• RUM provides little insight into performance issues occuring within application platforms (front and back end servers and their interaction); its insight is limited to the breakdown of response times for the main infrastructure elements between users and the application platform.
  • RUM only provides analytics when actual users access the application.

Synthetic Monitoring

Synthetic monitoring–or active monitoring–simulates users with software agents that replay predefined scripts, then measures the resulting performance of these transactions. Synthetics testing can be tailored to monitor typical user scenarios (e.g. application availability, page load times, etc.) to check the proper execution of the application.

Synthetic monitoring is an ideal approach to verify the performance of an application’s main features, establishing baselines and trending performance over time. Splunk, ThousandEyes (Cisco) and Catchpoint offer synthetic monitoring solutions, competing with a wide range of open source solutions.

The main challenges of synthetic application performance monitoring solutions are:

  • Testing coverage and accuracy is only as complete as the number of scenarios created; it’s incapable of simulating all the ways real users interact with applications.
  • Synthetic testing can never represent the variety of user locations, connectivity, devices, and browsers that influence application performance and end user experience.
  • User experience measurement: traditional page load and performance metrics captured by synthetic monitoring tools do not accurately represent the user experience of transaction-centric, single-page applications.
  • Maintaining test scenarios is an ongoing, time consuming and defensive activity. Frequent application updates can break scripts when site navigation and behavior changes.
    • SaaS and 3rd-party applications are likely to change without notice
    • Updates may not be applied to all users and regions at the same time
    • The increased adoption of CI/CD and microservices-based architectures exacerbates these issues

Comparison of Main Application Monitoring Techniques

Application Performance Monitoring Techniques Pros Cons Limits
  • Deep visibility in application code execution
  • Processing overhead
  • No visibility on the user to app path and its impact
  • Only available for certain app frameworks
  • Does not apply to PaaS, SaaS and 3rd party app platforms. 
  • Provide estimated response times for many application flows and some more application level metrics for some protocols
  • Traffic capture in virtual, software driven and cloud environments is a challenge
  • New encryption techniques reduce visibility to transport layers at best
  • Complex to implement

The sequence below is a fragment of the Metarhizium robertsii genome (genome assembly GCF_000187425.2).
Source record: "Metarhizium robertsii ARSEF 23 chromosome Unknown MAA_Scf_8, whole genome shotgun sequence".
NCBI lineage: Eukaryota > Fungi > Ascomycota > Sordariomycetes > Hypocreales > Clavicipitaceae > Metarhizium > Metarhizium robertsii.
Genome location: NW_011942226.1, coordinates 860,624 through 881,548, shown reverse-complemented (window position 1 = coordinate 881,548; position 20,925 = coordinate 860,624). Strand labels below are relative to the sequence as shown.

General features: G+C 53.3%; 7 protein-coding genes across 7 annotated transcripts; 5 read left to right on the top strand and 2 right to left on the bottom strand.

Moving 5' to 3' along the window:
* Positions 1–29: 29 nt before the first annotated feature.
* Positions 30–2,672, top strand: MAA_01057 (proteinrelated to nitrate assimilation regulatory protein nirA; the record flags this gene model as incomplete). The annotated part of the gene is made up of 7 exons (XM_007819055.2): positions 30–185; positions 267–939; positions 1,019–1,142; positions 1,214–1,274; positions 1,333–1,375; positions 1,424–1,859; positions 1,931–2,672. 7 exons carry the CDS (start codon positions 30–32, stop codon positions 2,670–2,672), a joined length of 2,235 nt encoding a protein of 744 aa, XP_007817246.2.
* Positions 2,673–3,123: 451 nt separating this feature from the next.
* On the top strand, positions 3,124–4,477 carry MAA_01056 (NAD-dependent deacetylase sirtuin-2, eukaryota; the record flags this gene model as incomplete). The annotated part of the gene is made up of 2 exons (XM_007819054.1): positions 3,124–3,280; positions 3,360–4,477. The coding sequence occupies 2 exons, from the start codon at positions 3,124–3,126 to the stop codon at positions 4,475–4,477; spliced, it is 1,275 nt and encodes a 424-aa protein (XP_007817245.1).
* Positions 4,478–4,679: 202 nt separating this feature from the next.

• Complex data interpretation
  • Unsuitable for distributed environments
  • Unsuitable for cloud-based and SaaS applications
  • Important visibility gaps when applied to hybrid and composable applications
  • Provide great performance insights on user performance for web applications
  • Inexpensive and easy deployment
  • Tracks real user transactions and context
  • Only produces insight when–and from where–users access the application
  • Does not provide visibility on internal application processes
  • Only works for web applications
Synthetic Monitoring
  • Data is easy to interpret
  • Results not dependent on users accessing the application
  • Scenario coverage limits monitoring granularity
  • Unfit for troubleshooting (not an accurate reflection of real user behavior) 
  • Scenario maintenance can be costly
  • Limited user experience measurement accuracy with single page applications (SPA)
  • Primarily used to monitor web applications


Combining Application Performance Monitoring Approaches

No single application performance monitoring approach covers the full spectrum of infrastructure, layers and hosts that constitute modern cloud-hosted web and SaaS applications. NPM, APM, RUM and synthetic application performance monitoring tools each offer a unique perspective, but even taken together they can’t resolve network path performance, the contribution of SASE/CASB security solutions, highly distributed poly-cloud hosting, composable apps and the impact of bring-your-own devices like tablets and Chromebooks.

Application Performance Monitoring Coverage of NPM APM RUM and synthetic performance monitoring

Kadiska takes a different approach. Our platform combines the best of APM, NPM, RUM and synthetic testing to overcome the visibility gap left by traditional application and network monitoring solutions. With full 360° visibility into network path performance, application performance and users’ digital experience, IT teams can quickly collaborate to resolve vexing performance issues and proactively optimize applications and infrastructure to drive enhanced business productivity.

Learn how Kadiska can help you solve your challenges